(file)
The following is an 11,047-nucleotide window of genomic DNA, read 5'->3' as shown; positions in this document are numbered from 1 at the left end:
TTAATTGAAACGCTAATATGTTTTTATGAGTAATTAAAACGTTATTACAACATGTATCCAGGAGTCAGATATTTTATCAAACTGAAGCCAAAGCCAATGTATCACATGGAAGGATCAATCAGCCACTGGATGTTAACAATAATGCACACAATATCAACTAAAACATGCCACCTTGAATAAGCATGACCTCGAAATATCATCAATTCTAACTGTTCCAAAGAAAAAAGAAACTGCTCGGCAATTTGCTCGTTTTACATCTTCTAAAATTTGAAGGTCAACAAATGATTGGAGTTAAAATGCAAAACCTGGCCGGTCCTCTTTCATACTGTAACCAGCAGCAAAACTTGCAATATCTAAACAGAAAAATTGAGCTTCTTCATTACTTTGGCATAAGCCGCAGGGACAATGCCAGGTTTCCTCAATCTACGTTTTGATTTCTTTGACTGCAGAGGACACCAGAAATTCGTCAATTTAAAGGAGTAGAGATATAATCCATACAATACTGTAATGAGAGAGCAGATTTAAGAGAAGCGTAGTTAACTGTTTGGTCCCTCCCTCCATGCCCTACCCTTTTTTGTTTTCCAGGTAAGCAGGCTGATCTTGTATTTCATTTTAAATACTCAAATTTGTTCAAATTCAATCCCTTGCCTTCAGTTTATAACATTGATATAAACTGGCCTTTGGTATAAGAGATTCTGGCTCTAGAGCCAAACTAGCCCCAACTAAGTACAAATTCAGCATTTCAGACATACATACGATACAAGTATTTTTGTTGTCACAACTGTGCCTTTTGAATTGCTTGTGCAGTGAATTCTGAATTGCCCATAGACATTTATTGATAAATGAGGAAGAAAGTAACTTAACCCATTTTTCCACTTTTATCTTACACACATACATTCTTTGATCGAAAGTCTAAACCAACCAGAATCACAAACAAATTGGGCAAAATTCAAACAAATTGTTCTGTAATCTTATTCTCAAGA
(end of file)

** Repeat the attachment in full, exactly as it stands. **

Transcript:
The following is an 11,047-nucleotide window of genomic DNA, read 5'->3' as shown; positions in this document are numbered from 1 at the left end:
TTAATTGAAACGCTAATATGTTTTTATGAGTAATTAAAACGTTATTACAACATGTATCCAGGAGTCAGATATTTTATCAAACTGAAGCCAAAGCCAATGTATCACATGGAAGGATCAATCAGCCACTGGATGTTAACAATAATGCACACAATATCAACTAAAACATGCCACCTTGAATAAGCATGACCTCGAAATATCATCAATTCTAACTGTTCCAAAGAAAAAAGAAACTGCTCGGCAATTTGCTCGTTTTACATCTTCTAAAATTTGAAGGTCAACAAATGATTGGAGTTAAAATGCAAAACCTGGCCGGTCCTCTTTCATACTGTAACCAGCAGCAAAACTTGCAATATCTAAACAGAAAAATTGAGCTTCTTCATTACTTTGGCATAAGCCGCAGGGACAATGCCAGGTTTCCTCAATCTACGTTTTGATTTCTTTGACTGCAGAGGACACCAGAAATTCGTCAATTTAAAGGAGTAGAGATATAATCCATACAATACTGTAATGAGAGAGCAGATTTAAGAGAAGCGTAGTTAACTGTTTGGTCCCTCCCTCCATGCCCTACCCTTTTTTGTTTTCCAGGTAAGCAGGCTGATCTTGTATTTCATTTTAAATACTCAAATTTGTTCAAATTCAATCCCTTGCCTTCAGTTTATAACATTGATATAAACTGGCCTTTGGTATAAGAGATTCTGGCTCTAGAGCCAAACTAGCCCCAACTAAGTACAAATTCAGCATTTCAGACATACATACGATACAAGTATTTTTGTTGTCACAACTGTGCCTTTTGAATTGCTTGTGCAGTGAATTCTGAATTGCCCATAGACATTTATTGATAAATGAGGAAGAAAGTAACTTAACCCATTTTTCCACTTTTATCTTACACACATACATTCTTTGATCGAAAGTCTAAACCAACCAGAATCACAAACAAATTGGGCAAAATTCAAACAAATTGTTCTGTAATCTTATTCTCAAGA